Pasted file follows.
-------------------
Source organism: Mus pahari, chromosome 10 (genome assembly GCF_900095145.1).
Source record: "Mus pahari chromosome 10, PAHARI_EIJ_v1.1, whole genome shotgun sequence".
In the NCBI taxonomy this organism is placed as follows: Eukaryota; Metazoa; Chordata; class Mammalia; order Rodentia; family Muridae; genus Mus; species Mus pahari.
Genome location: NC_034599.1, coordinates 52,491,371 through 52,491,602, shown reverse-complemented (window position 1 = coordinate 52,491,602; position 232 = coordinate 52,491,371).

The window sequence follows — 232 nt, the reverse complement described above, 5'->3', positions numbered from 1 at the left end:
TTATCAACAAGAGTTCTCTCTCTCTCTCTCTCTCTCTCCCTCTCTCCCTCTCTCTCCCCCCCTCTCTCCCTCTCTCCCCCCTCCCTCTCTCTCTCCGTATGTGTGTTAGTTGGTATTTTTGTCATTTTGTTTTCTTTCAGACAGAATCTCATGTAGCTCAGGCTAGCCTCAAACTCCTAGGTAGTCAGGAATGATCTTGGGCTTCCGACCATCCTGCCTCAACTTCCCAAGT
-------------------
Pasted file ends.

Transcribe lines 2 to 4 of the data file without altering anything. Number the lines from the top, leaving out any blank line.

Source record: "Mus pahari chromosome 10, PAHARI_EIJ_v1.1, whole genome shotgun sequence".
In the NCBI taxonomy this organism is placed as follows: Eukaryota; Metazoa; Chordata; class Mammalia; order Rodentia; family Muridae; genus Mus; species Mus pahari.
Genome location: NC_034599.1, coordinates 52,491,371 through 52,491,602, shown reverse-complemented (window position 1 = coordinate 52,491,602; position 232 = coordinate 52,491,371).